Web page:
Pratt, Samuel, Henry & Samuel Luke
London; upholders, invalid furniture and camp equipage manufacturers, cabinet makers & furniture dealers (fl.1813–78)
Samuel Pratt senior was listed as a ‘Trunk maker’ at 119 Holborn Hill (1815) and had another shop at 40 Holborn by 1819.
S. & T. Pratt, ‘Trunk Manufacturers’ were recorded at 123 New Bond Street and at 19 Cockspur Street (1832-46) and the firm later concentrated the business solely at the New Bond Street address. In September 1822, Samuel was awarded a patent for ‘the certain improved straps or bands, to be used for securing luggage upon chaises or coaches’.
S. Pratt was listed as an upholsterer in the Windsor Castle accounts in April 1830, being owed the sum of £151 6s, and was recorded in the Lord Chamberlain’s papers as a trunk maker (1832-45). Samuel and his elder son, Henry, were listed as ‘furniture & china dealers’ at 47 New Bond Street in 1839 and in the late 1830s held at an exhibition at ‘The Gothic Hall’, 3 Lower Grosvenor Street of ancient armour, a trade for which the firm became renowned. Their billhead stated that they were military equipage makers, upholsterers and writing and dressing case manufacturers to their Majesties. They also featured ‘Elastic Beds, Easy Chairs &c. Stuffed with Iron Wire’, ‘Patent folding Brass Camp Bedsteads’, ‘Patent Stuffed Recumbent Chairs’ and leather trunks and carrying cases of a wide range of different types.
Samuel Pratt was probably an upholder recorded in New Bond Street (1813–30) and best known as the patentee of the coil upholstery spring (pat. Nos 5418 & 5668) but also worked as makers or dealers. The earliest recorded transaction was the supply of eighteen chairs for Kilniddery, County Wicklow, Ireland (1813) at a cost of £75 12s. In December 1833 they supplied a chaise longue to Lord Leigh of Stoneleigh Abbey, Warwickshire at £13 13s and in March 1834 a patent sofa seat at £7. In May and June 1834 John Arkwright of Hampton Court, Leominster, Herefordshire also purchased goods to the value of £10 which included a set of mahogany French polished drawers costing £6 15s. Pratt also supplied furniture for Stafford House, London in 1838 amounted to £228.
By 1839 the type of trade carried on by the business may have changed considerably because in a directory of that year they are referred to as ‘Antique & Foreign Furniture Dealers’. In 1842 the firm was recommended by the architect William Burns to his patronO. Tyndall Bruce as a source of old oak carvings, and he supplied two ‘Elizabethan Oak Armchairs’ using seventeenth-century elements, to Sir James Kay Shuttleworth at Gawthorpe Hall, Lancashire in 1852 [Westgarth, 2009, fig. 3]. He was listed as a purchaser at the sales at Strawberry Hill in 1842 and Stowe in 1848. Clients for furniture also included Lord Brougham (1844) and St Peter’s College, Radley (1847).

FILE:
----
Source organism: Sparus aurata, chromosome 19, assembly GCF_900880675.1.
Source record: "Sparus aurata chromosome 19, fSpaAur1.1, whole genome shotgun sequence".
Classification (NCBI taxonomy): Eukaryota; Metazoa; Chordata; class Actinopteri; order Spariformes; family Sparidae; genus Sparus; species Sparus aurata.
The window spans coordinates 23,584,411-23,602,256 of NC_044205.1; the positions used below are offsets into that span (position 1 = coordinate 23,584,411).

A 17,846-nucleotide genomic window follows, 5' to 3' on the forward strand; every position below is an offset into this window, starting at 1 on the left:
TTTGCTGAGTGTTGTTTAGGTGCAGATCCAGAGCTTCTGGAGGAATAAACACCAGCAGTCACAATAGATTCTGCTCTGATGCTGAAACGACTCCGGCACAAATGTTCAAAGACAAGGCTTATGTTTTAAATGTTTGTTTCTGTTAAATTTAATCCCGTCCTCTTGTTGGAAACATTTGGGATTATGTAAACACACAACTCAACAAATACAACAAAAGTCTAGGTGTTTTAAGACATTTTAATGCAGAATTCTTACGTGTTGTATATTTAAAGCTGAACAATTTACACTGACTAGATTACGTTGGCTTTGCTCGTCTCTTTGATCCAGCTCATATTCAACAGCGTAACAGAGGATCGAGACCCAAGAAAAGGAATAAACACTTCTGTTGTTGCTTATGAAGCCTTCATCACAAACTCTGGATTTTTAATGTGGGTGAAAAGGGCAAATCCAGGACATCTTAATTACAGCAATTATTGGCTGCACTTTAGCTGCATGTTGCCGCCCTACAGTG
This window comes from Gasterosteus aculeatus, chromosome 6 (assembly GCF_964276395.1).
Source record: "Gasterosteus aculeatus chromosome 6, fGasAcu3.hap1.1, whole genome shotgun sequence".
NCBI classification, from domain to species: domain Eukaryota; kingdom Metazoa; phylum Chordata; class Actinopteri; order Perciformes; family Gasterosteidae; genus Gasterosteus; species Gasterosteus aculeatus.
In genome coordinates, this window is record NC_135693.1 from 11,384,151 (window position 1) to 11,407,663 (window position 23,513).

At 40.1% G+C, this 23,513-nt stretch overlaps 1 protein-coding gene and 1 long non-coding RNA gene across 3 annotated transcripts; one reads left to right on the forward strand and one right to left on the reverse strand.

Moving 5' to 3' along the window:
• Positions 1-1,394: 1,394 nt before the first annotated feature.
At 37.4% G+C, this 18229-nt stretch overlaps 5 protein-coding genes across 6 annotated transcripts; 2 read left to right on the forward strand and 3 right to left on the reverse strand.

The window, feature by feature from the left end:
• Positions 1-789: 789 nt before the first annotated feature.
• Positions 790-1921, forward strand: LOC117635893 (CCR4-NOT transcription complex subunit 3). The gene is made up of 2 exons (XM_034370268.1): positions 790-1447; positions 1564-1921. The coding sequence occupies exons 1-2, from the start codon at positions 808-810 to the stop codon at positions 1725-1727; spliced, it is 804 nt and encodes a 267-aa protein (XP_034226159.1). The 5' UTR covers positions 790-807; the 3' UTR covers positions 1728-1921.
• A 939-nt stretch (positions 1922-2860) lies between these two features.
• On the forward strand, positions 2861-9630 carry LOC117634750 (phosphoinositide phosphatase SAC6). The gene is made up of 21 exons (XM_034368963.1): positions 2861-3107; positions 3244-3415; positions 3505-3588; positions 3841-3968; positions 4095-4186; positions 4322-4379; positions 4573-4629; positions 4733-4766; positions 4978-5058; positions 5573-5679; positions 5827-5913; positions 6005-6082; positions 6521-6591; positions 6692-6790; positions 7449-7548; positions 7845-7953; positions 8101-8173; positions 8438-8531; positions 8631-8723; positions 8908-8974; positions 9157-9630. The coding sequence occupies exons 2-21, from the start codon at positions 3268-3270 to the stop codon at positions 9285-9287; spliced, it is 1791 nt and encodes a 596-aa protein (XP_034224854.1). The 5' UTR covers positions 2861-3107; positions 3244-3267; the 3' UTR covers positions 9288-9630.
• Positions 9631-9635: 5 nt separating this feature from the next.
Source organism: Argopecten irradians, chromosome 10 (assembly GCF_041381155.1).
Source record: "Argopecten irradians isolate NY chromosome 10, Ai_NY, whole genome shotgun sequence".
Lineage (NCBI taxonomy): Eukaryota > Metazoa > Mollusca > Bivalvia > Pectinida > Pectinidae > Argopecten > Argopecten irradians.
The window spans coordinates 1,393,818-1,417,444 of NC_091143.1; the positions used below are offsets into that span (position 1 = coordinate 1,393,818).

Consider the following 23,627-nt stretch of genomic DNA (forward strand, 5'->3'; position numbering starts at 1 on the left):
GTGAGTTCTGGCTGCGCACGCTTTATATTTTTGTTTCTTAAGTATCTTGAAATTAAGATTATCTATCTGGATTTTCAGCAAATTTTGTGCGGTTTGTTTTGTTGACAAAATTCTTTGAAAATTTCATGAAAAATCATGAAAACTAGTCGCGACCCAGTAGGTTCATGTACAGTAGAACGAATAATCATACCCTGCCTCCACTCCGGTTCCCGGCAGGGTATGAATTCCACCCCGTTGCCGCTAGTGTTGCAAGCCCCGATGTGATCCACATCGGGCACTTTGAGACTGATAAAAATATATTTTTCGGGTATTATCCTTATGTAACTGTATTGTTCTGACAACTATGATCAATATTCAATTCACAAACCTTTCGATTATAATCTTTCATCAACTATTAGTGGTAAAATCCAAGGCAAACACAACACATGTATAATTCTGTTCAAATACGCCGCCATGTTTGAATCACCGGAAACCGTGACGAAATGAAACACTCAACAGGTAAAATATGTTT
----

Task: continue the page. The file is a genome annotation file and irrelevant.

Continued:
In a court case of 1824 Samuel senior stated that he lived in Regent Street, and had 3 houses; the Regent Street house, 47 New Bond Street and another unnamed property. An auction sale of ‘the collection of Mr S. Pratt’ took place at Oxenhams in 1846.
Samuel Pratt senior died in 1849. His two sons, Henry Joseph Pratt and Samuel Luke Pratt (1805-78) both continued as dealers of ancient armour and curiosities, and also invalid furniture manufacturers, trading from various premises.
Samuel Pratt junior, upholsterer and cabinet maker, was listed in the London Post Office Directory (1845) at 47 New Bond Street and 3 Grosvenor Street.
Henry was listed as ‘patent travelling wardrobe, portmanteau & camp equipment manufacturer’ at 19 Cockspur Street and 123 New Bond Street (1852), whilst Samuel Pratt jnr. was listed separately as an ‘importer of ancient furniture & armour’ at the New Bond Street address (1840s); and as ‘cabinet maker and importer of antique furniture’ (1852); and ‘antique furniture dealer’ in 1860 & 1870.
Samuel junior’s clients included the Earl of Warwick (1852-70s); Dudley Coutts Marjoribanks (later Lord Tweedmouth) (1856-74); Charles Winn (porcelain); the 4th Marquess of Hertford and Ralph King-Milbanke, 2nd Earl of Lovelace (1878).
In December 1858 Samuel Luke Pratt (upholsterer) at 47 New Bond Street, was declared bankrupt in September 1852 and applied for adjudication in bankruptcy against him to be set aside and this was granted.
Henry Joseph Pratt (trunk maker) at 123 New Bond Street’ was declared bankrupt in May 1855 and this may have led to him leaving the partnership because he is recorded as the manager of the ‘Gallery of Antiquities and Ancient Furniture’ of Samuel Clare in 1859.
Samuel Pratt died on 18 September 1878 (aged 73) and his remaining collections were sold at Christies’ on 19 & 20 February 1879.
Sources: DEFM; Kirkham, ‘London Furniture Trade’ Furniture History (1988), p. 121; Gow, ‘Mary Queen of Scots Meets Charles Rennie Mackintosh: Some Problems in the Historiography of the Scotch Baronial Revival’, Furniture History (1996); Westgarth, A Biographical Dictionary of Nineteenth Century Antique and Curiosity Dealers (2009), pp. 147-150; Spier, Between the Museum & the Market: John Hungerford Pollen, Furniture History (2021).